It was quite clear to all concerned that the Police were not there to ensure the demonstrators didn’t get out of hand (as occasionally happens with environmental and Neo-Nazi protests in Germany), but rather to ensure that the demonstrators themselves were protected from the public at large.

Marcus, my host for the weekend, is an educated native German with a doctorate in physics who spends his summer vacations building village schools in rural India, so not exactly a little-Deutschlander, but he was outraged to the point of anger that the “…spectre of the anti-Semitism of the Nazi era…” (his exact words) should be displayed again on the streets of Germany.

I pointed out to Marcus that if the right to free-speech means anything, it means the right to make statements which others may find offensive and that there is no general right not to be offended.

“Quite correct”, Marcus said, “but if the protesters had been ethnic German’s rather than immigrants, then they would have been dragged away by the Police at the first anti-Semitic outburst” - this was in relation to an anti-immigration protest at the Münster Rathaus some months ago, which the police had broken up for exactly that reason.

“The police are afraid to intervene because they are Muslims” was Marcus’ final word on the matter.

Nacht und Nebel – UK Edition

Habeas corpus

The human rights of a woman with dementia were breached when she was moved from her house to a care home, a court has ruled.

[Her] son, who has not been identified, told BBC Radio 4′s Today Programme he was “flabbergasted” to find his mother had been taken into care.

He said: “I returned from a short trip to the local town, to pick up a valve radio I’d bought for mum at auction. On my return mum’s carer told me two social services people had been and taken her to ‘a place of safety’.”

In his judgement, District Judge Paul Mort said the council behaved unlawfully when they moved the woman from her own house to a care home because they failed to get authorisation from its own specialist panel and had not applied to the Court of Protection.

The local authority also failed to tell her son of where she was for 19 days and he was then only allowed limited contact whilst the council investigated neglect claims.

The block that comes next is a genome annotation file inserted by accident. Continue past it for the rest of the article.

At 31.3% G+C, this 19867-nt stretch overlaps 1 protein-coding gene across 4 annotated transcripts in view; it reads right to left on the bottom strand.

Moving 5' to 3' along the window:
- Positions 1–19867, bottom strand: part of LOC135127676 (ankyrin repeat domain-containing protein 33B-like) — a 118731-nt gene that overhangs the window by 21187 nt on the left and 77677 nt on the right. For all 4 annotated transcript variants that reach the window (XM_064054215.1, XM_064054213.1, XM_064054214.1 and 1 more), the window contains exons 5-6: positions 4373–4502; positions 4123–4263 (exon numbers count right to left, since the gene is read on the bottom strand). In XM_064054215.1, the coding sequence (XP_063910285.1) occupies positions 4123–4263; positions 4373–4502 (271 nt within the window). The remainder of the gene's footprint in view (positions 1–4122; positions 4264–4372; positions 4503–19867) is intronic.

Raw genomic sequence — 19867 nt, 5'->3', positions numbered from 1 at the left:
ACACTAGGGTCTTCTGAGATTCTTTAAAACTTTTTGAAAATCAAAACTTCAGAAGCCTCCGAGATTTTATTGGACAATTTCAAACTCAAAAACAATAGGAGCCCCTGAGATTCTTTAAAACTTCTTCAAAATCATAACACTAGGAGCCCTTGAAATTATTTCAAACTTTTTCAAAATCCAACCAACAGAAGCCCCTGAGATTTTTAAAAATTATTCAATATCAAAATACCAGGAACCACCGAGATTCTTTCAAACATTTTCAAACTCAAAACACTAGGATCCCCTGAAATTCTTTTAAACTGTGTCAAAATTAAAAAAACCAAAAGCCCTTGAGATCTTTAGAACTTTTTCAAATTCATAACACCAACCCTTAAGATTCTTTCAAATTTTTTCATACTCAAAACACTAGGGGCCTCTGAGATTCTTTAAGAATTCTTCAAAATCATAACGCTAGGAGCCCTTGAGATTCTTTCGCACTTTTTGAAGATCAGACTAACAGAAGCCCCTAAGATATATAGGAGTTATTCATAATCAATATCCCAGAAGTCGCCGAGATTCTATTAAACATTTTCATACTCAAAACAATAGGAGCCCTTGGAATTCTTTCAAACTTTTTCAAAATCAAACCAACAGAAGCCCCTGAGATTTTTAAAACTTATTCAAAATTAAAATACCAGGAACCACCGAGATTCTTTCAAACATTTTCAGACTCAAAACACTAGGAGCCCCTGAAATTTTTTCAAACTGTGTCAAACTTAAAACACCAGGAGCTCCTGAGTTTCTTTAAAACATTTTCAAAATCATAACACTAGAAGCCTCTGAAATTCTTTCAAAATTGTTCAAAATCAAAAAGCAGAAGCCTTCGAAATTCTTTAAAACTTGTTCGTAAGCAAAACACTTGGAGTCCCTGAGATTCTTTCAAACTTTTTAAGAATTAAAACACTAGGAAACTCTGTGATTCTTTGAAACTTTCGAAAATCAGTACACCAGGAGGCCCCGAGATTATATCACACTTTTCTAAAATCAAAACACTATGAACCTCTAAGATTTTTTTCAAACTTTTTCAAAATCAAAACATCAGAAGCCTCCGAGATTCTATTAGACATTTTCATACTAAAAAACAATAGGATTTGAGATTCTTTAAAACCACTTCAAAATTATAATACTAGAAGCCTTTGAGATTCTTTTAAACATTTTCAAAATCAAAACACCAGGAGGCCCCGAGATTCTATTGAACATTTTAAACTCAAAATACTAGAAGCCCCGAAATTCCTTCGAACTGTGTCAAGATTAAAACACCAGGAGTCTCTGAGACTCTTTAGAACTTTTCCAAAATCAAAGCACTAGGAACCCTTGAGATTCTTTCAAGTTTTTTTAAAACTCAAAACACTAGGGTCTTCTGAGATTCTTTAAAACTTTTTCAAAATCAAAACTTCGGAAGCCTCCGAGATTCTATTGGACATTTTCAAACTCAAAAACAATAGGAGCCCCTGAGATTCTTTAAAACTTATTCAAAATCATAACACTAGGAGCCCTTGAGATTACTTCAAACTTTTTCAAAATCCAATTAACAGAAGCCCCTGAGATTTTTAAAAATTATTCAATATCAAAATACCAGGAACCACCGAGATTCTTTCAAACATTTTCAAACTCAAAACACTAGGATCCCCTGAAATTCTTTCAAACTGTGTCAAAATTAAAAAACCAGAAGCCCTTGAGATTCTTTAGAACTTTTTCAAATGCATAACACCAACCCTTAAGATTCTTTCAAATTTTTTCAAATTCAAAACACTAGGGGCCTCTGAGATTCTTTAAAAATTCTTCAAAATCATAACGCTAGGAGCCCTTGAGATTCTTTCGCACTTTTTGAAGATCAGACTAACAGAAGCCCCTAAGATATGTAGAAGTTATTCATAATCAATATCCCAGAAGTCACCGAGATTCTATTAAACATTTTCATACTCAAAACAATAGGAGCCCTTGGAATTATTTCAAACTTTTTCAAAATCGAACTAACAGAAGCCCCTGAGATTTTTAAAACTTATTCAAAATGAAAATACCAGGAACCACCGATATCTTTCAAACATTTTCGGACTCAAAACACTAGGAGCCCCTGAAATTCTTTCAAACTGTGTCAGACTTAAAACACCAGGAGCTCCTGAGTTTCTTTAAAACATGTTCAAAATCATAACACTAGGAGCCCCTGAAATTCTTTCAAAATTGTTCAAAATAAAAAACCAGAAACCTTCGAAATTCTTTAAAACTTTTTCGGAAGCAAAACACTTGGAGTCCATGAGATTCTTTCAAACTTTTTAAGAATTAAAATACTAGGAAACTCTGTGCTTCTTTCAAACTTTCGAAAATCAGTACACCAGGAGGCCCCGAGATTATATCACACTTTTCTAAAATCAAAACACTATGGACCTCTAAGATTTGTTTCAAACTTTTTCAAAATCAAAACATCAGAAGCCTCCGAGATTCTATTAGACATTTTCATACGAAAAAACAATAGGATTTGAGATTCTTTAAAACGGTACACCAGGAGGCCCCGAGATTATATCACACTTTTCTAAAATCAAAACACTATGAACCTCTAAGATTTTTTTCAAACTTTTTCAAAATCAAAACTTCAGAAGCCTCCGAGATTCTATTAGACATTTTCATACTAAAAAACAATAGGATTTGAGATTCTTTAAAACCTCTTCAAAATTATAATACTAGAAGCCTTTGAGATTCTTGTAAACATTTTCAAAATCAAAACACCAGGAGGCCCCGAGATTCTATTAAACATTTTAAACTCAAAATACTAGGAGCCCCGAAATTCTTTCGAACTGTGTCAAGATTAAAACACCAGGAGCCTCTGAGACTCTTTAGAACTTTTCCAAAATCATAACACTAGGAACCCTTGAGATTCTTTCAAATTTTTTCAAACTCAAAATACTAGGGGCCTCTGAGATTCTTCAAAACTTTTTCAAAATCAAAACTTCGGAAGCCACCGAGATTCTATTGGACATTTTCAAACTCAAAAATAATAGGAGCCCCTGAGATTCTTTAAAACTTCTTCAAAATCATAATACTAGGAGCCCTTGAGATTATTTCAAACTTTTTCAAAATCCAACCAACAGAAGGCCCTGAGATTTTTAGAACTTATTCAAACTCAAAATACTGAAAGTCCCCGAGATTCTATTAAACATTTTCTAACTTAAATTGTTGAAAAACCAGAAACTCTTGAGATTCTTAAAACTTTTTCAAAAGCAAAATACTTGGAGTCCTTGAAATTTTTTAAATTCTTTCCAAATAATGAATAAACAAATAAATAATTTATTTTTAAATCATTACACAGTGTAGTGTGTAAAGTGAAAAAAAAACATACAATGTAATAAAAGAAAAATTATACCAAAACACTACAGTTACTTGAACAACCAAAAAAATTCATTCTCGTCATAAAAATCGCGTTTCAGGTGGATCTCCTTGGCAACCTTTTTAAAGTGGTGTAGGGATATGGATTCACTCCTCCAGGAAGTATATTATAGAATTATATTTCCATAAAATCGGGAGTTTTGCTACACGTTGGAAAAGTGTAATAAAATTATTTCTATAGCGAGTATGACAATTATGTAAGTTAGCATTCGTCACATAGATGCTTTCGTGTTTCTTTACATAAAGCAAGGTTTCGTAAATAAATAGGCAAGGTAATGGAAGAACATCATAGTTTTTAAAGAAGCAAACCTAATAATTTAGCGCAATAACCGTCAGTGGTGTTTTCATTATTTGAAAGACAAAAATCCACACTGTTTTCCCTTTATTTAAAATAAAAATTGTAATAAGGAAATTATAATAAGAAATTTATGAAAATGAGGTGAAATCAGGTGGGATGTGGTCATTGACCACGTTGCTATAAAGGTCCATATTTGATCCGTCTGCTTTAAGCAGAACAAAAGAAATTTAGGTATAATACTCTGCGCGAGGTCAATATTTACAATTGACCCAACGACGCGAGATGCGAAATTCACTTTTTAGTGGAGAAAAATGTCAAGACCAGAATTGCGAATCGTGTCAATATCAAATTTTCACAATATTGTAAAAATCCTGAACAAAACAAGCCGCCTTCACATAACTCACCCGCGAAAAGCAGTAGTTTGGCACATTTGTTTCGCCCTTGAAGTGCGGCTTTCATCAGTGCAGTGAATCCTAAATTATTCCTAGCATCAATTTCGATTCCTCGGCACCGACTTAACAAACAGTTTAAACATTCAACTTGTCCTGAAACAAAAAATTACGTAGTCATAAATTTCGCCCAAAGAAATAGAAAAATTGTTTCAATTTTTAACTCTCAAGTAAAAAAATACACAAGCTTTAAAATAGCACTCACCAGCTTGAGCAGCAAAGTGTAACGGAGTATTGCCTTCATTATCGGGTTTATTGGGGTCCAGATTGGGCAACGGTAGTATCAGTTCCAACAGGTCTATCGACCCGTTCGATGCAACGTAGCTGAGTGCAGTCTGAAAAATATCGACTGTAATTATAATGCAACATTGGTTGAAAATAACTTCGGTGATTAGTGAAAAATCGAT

BBC News

So, a UK Social Services department effectively kidnaps an 81-year old woman from her home and her family and refuses to reveal her whereabouts for 19-days until served with a writ of habeas corpus.

The most repellent thing about this whole episode is that while criticising the failure of Milton Keynes Council to follow correct procedure, the woman in question remains in a care home with no likelihood of returning home, so despite voluble criticism of Social Services, District Judge Paul Mort will not reverse this kidnapping, which occurred some 11-months ago.

As the woman in question is now under the guardianship of the dubiously named Court of Protection reporting is scant as this is effectively a secret court. Judge Mort’s decision was actually handed down in April, but publication of details have only just been released.

Clip from BBC Radio 4′s The Today Programme:

Epstein Thrashes Rubenfeld on Natural Law; Panel on Redistribution of Wealth

I would swear that I saw, for the first time ever, outright anger in Prof. Epstein’s face the first time I watched this clip. Never mind, you can hear it in his voice as he gives Yale Law School’s Prof. Jed Rubenfeld a concise and pithy jolly what-for for a**-hattery.

This is the final 5:48 of a panel discussion described as below. The whole thing is quite interesting. Steve Forbes also seems to have some understanding of what’s what. Andy Stern of the infamous SEIU brings along his flag and his violin. And the odious Prof Rubenfeld is…well, odious. Although his question in Part 11 is one we all get asked a lot, and I’m glad to have Prof. E.’s response.

Best part first. The series begins with Part 1, below Part 11 here. I think you can just click through the segments from there.

–J.

Uploaded on Nov 17, 2009

The Federalist Society presented this panel discussion on Redistribution of Wealth at the 2009 National Lawyers Convention on Thursday, November 12, 2009. Panelists included Prof. Richard A. Epstein of New York University Law School; Mr. Steve Forbes, Chairman and CEO of Forbes Inc. and Editor of Forbes Magazine; Prof. Jed Rubenfeld of Yale Law School; Mr. Andrew L. Stern, President of the Service Employees International Union; and Judge J. Harvie Wilkinson III of the U.S. Court of Appeals for the Fourth Circuit as the moderator. Part 11 of 11